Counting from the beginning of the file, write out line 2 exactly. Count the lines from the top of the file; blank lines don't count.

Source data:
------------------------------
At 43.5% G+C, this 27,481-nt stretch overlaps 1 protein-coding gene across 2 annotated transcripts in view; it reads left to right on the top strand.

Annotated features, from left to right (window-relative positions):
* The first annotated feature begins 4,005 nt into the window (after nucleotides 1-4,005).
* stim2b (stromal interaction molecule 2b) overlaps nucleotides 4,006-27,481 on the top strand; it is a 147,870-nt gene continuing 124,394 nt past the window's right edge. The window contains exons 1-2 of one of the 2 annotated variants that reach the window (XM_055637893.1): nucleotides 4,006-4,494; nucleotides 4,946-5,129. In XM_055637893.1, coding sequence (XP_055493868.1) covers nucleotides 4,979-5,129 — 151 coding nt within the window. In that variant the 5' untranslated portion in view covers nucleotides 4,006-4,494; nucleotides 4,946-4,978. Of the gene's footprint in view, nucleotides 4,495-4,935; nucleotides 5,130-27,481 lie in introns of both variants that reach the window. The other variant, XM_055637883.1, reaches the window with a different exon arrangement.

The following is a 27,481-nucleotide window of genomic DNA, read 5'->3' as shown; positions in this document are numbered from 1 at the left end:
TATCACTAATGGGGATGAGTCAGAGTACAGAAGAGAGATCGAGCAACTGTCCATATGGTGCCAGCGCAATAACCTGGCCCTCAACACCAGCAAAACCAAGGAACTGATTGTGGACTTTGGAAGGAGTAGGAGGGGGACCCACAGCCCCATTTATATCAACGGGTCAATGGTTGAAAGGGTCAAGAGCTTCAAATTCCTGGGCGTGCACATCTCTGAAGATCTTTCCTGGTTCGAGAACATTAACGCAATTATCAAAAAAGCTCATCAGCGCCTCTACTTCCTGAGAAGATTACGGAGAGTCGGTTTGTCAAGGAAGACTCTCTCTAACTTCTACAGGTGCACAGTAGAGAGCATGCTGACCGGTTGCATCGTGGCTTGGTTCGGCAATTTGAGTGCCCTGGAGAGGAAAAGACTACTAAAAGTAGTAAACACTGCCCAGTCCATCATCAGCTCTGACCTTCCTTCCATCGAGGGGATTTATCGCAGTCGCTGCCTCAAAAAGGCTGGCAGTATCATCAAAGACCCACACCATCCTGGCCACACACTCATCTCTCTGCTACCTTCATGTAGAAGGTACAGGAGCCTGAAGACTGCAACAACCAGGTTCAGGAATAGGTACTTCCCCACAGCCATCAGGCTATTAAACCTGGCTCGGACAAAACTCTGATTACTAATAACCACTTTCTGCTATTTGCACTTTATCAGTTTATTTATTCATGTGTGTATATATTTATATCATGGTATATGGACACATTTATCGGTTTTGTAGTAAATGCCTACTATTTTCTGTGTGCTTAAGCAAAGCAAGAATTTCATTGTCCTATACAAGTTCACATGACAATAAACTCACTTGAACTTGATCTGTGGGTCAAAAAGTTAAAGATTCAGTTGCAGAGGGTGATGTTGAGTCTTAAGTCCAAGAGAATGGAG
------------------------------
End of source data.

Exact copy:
Annotated features, from left to right (window-relative positions):